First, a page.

Será que basta apenas falar inglês? ou devemos considerar para quem e com quem falamos? Será que só os nativos precisam nos entender? Leia mais no artigo abaixo:
Business English Speakers Can Still Be Divided by a Common Language
Business is the most popular subject for international students in the United States. At least, twenty-one percent of foreign students at American colleges and universities were studying business and management.
The Institute of International Education in New York says engineering is the second most popular field.
Thomas Cossé is a professor of marketing and business at the University of Richmond in Virginia. He says international students who want to study business need to have good English skills — and not just to study at his school.
THOMAS COSSÉ: "At least among business schools, more and more worldwide institutions are requiring that their students take English, and they are teaching more in English."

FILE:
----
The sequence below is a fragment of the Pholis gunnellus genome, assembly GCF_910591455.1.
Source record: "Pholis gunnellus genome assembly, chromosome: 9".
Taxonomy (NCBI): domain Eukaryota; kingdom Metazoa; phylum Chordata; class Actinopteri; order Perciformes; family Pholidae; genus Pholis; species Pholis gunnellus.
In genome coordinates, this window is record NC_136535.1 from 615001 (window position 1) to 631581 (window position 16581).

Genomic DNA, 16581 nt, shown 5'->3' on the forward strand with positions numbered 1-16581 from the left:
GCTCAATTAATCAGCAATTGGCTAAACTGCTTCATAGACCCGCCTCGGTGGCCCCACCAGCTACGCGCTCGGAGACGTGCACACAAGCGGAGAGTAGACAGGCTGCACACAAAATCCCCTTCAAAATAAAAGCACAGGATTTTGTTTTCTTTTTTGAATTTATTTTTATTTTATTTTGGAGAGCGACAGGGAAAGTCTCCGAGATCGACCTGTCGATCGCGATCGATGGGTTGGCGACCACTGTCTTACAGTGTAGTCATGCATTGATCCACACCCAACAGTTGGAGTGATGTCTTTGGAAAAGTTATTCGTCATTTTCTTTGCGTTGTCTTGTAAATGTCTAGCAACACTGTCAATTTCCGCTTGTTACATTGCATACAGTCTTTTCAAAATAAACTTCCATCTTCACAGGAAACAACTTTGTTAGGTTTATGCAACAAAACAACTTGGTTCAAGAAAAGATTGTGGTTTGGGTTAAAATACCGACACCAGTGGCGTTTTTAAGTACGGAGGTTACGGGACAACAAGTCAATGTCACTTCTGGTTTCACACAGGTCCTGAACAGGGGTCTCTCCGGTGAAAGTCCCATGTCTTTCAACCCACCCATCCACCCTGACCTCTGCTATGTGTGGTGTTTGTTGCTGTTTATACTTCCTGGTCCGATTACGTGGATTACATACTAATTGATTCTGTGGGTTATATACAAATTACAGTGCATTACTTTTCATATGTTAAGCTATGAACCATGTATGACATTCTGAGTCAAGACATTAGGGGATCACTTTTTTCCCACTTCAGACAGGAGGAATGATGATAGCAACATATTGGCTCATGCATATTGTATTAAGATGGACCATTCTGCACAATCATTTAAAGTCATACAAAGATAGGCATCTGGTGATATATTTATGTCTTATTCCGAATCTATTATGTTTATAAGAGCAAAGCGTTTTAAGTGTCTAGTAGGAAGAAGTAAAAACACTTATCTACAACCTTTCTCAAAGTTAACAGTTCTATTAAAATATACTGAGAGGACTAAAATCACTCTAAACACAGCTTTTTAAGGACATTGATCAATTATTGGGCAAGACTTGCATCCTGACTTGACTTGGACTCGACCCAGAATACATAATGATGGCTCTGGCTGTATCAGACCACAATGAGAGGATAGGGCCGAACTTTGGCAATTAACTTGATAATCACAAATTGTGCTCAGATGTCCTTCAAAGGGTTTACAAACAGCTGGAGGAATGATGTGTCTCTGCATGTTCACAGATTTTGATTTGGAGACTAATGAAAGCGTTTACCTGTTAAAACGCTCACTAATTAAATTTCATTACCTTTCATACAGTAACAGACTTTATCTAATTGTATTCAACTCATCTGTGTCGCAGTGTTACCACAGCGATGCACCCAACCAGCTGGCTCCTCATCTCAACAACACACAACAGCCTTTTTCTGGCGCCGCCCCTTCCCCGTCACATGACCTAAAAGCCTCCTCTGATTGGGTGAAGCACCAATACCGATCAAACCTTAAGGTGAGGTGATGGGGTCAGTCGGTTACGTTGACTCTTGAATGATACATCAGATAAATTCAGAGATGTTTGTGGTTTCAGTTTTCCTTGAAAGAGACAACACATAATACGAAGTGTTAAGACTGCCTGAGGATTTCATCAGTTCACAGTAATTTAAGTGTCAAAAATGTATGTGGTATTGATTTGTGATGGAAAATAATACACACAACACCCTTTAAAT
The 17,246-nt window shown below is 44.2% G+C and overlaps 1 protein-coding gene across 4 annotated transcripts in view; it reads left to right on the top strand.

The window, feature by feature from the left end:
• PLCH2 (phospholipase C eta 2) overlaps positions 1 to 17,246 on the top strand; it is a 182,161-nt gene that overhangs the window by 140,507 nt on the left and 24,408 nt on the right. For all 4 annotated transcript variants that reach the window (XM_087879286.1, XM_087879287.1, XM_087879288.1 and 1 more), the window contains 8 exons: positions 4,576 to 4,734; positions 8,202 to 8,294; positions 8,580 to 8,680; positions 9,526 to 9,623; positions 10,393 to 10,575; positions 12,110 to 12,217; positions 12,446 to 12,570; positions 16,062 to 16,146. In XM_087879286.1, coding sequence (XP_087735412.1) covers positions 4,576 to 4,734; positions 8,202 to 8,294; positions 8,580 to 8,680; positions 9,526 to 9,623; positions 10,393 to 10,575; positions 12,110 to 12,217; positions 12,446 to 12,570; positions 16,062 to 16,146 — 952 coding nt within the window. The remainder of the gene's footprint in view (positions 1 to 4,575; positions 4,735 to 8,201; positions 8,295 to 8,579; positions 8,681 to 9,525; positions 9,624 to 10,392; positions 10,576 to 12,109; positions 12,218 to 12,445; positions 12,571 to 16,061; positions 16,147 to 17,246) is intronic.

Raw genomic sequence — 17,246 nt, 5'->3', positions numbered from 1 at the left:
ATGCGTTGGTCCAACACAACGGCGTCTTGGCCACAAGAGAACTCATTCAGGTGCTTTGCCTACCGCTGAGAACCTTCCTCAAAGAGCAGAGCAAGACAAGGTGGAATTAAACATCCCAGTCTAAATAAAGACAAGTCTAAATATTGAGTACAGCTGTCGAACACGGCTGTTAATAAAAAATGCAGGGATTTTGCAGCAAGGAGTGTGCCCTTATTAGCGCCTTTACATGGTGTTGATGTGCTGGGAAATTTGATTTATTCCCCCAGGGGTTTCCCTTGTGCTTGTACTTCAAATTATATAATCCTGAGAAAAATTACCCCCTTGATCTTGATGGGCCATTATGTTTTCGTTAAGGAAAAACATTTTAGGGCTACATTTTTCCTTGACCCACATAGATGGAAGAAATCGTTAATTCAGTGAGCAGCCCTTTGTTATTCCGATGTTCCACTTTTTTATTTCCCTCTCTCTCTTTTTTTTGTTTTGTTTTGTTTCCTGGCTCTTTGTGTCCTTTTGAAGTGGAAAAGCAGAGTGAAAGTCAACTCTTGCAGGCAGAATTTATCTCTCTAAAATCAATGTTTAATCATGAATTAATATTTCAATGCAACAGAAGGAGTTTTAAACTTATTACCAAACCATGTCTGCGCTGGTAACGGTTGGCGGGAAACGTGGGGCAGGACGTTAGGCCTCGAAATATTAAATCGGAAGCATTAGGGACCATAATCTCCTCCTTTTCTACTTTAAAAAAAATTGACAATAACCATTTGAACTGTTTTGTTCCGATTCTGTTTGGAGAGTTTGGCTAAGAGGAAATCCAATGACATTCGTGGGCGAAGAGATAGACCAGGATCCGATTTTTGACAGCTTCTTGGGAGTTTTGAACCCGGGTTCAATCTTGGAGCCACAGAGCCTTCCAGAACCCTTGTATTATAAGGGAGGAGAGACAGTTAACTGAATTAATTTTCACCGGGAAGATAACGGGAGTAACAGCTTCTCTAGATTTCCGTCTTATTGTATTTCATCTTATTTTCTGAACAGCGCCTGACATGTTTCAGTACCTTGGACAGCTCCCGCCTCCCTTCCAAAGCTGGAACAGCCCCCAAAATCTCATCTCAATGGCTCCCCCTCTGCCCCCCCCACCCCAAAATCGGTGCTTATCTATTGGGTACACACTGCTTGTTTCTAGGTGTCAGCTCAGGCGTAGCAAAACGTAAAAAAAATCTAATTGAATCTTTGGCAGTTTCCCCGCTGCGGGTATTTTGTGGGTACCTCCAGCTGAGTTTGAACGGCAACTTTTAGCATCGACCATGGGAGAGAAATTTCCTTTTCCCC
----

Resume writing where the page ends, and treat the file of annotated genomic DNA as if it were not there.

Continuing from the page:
But the world has more non-native speakers of English than native speakers. As a result, Americans working with foreign companies may need to learn some new English skills themselves.
At the University of Richmond, teams of graduate students work with companies seeking to enter the American market. The students learn about writing market entry studies. The reports are written in English. But Professor Cossé tells his students to consider who will read them.
THOMAS COSSÉ: "My students have to write the report in such a way that it can be understood by someone who is an English speaker but not a native English speaker."
For example, he tells his students to avoid jargon and other specialized terms that people might not know in their own language. This can be good advice even when writing for other native speakers.
But effective communication involves more than just words. Kay Westerfield is director of the international business communication program at the University of Oregon.
She says that cultural intelligence means the need to consider local behaviors in everything from simple handshakes to speaking to large groups. Also, the ability of local workers to speak English is becoming more important to companies looking to move operations to other countries.
KAY WESTERFIELD: "While cost remains a major factor in decisions about where to off-source, the quality of the workforce is gaining importance, and this includes English language skills." Also, she says English skills often provide a competitive advantage for business students when they look for jobs.
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